The amount of global warming prevented by this proposed legislation will be minuscule. Australia by itself contributes a tiny percentage of the global increase in greenhouse gases. Without action by the major industrialised and industrialising nations (USA, India,China) our efforts are symbolic at best.
        The 500 worst “polluters” will naturally pass on increased costs via carbon pricing to customers or reduce costs including by reducing their workforce or suffer reduced revenue. Either way ordinary Australians will pay in the end through damage to the economy. At this time of global economic uncertainty it is madness to introduce such a negative impost on our economy.
        My wife and I, and her aged father, are some of those who will NOT be compensated for rising costs. We will shortly be self funded retirees, not eligible for any pension, and not paying tax- therefore won’t be compensated, while being hit by rising costs. We are not at all rich, just ordinary working people ( ********************************) who planned well (we thought) for retirement through superannuation and property. THERE ARE MANY LIKE US AND WE ARE ANGRY!!!
        Yours sincerely

        Ken Stewart”


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    • #
      Ian Hill

      Ken, Here’s what I received about my submission last Thursday, exactly, not even bothering to address me personally:

      Thank you for your contribution to the inquiry by the Joint Select Committee on Australia’s Clean Energy Future Legislation.

      The committee has received your email as correspondence. While the committee considers the views in correspondence, it does not publish correspondence on its webpage. This does not lessen the importance of your contribution, however only those documents that went to specific detail about the Bills were published as submissions.

      In the report, the committee discussed some of the key themes raised in correspondence. The report of the committee will be presented on Friday, 7 October 2011. The report can be accessed from the committee’s website at http://www.aph.gov.au/house/committee/jscacefl/index.htm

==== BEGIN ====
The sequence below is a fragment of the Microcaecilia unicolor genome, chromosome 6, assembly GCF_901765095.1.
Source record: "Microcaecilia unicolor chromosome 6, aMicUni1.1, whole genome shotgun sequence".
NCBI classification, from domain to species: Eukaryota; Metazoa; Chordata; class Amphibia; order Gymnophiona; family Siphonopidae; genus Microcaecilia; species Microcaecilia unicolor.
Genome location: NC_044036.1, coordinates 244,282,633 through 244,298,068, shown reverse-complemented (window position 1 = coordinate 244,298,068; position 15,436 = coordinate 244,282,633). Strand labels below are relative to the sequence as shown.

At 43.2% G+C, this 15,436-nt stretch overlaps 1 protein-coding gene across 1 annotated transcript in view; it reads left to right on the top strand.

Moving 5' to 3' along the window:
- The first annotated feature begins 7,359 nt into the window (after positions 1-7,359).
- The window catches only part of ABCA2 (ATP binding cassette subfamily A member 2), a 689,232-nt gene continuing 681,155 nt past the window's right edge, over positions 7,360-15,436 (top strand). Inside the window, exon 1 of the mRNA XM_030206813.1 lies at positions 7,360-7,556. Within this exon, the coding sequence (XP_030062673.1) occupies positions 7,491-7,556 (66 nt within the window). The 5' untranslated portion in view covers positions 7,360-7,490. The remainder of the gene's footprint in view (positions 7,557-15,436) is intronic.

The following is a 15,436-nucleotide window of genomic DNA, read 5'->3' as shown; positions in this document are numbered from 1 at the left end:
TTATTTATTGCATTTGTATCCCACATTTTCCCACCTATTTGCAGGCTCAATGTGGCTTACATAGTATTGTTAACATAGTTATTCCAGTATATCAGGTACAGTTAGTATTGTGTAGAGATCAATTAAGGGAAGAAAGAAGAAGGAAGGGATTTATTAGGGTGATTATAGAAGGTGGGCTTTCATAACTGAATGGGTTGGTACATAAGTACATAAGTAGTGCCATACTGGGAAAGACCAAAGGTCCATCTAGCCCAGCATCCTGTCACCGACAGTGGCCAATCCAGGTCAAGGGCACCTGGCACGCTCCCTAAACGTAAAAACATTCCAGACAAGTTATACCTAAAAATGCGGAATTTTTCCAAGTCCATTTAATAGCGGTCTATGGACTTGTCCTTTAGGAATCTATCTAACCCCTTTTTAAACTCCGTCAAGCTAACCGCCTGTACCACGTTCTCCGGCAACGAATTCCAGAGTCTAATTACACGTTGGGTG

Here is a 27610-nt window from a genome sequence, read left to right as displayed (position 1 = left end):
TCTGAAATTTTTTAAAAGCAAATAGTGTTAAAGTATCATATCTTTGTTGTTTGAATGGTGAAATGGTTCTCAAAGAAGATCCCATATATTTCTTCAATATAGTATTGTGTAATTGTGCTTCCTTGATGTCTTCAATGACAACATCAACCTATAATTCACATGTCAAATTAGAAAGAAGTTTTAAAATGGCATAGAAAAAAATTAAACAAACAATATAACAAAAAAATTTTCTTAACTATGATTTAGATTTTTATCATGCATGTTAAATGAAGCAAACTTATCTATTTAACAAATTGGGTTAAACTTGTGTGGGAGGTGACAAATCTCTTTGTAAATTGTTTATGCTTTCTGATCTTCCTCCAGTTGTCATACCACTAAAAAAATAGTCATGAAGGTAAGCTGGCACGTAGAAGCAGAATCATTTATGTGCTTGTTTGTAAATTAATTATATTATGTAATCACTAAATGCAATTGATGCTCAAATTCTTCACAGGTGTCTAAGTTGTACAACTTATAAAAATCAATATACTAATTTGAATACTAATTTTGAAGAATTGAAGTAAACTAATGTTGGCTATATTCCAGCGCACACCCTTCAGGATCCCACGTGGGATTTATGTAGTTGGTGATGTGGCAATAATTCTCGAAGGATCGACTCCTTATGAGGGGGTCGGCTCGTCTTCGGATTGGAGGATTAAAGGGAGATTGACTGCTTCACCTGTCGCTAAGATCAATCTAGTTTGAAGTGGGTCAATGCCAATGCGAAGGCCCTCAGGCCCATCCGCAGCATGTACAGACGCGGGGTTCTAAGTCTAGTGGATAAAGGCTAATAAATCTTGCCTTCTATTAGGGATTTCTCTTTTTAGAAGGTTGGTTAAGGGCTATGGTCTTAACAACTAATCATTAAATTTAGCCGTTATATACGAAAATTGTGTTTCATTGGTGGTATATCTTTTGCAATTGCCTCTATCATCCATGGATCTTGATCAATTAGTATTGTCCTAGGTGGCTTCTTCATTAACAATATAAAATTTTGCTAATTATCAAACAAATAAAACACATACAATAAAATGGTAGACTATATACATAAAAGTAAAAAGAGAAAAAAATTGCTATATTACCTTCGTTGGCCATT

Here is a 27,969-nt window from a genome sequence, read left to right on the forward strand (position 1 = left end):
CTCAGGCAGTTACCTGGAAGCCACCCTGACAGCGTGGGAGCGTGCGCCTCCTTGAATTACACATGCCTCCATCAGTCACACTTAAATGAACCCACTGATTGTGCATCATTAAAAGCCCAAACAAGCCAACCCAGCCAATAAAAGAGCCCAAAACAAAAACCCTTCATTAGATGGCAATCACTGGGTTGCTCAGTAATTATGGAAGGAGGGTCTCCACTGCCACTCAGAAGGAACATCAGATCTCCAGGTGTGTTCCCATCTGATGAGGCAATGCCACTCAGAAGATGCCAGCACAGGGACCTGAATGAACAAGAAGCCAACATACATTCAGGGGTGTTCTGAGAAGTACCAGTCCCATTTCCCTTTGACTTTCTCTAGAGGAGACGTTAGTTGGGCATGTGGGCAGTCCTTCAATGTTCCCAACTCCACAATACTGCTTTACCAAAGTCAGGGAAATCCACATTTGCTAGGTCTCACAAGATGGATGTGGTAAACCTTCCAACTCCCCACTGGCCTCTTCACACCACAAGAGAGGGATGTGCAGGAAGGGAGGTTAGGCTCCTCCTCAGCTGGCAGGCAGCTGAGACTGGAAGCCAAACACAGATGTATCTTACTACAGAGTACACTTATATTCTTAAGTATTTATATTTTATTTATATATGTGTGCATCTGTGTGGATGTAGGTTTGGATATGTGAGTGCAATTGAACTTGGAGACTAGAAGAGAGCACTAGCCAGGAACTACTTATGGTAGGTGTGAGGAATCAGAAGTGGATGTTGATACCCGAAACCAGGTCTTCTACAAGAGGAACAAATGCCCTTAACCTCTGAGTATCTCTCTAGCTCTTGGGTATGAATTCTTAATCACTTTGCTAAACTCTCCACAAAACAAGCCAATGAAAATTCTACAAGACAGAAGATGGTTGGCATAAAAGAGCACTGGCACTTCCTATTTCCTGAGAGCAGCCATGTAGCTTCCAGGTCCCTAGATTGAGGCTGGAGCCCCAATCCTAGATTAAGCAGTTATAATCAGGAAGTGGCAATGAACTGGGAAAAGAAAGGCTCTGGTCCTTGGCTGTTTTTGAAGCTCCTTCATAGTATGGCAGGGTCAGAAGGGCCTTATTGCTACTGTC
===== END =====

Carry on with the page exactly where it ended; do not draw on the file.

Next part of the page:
Thank you for your interest in the inquiry.

      Secretary

      Joint Select Committee on Australia’s Clean Energy Future Legislation

      At least I got a patronising pat on the back!

      What a joke. Can’t see any specific detail in Kerrie Chandler’s letter, just some “hoping”. The government is now absolutely corrupt!


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  • #
    grumpy

    High farce = “Submissions should be prepared solely for the inquiry and should be relevant to the terms of reference.” and “Please note that there are no terms of reference for this inquiry”

    These two statements mean that anything could be construed as a submission.


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  • #
    Truthseeker

    There is definitely an action you can take. It will only be effective if used on Labour and Independant MPs.

    http://rightonourside.org/campaigns.php#actnow

    Basically, you have to express your WILL against the tax to your elected official. They are bound by law to obey a clearly expressed WILL of the electorate.

    Act now!


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  • #
    Bulldust

    Perhaps someone should set up an independent web site and publish all the submissions. Then people can see the “correspondence” that went down the memory hole.

    When I consider some of the rather interesting letters from the public to various Ministers to which I have drafted replies in the past I find it unbelievable that these CO2 tax submissions, which were vastly superior in content and coherance, were simply discarded with a summary reply.

    The disdain with which this Federal Government is treating the public is astounding.


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    • #
      brc

      Yes, astounding but not surprising. All dissent must be silenced or ignored when moving towards a planned goal that isn’t popular. Otherwise the government appears to be ignoring the will of the people.

      The depressing thing is that if they get away with this, expect it to become routine in future, regardless of which party is in charge. The moment the politicians think they can ignore due process and get away with it, expect it to become routine. Sadly no ‘side’ in politics is above this type of behaviour.


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    • #
      Binny

      The Queensland Labor Party pioneered this method back in the late 90s.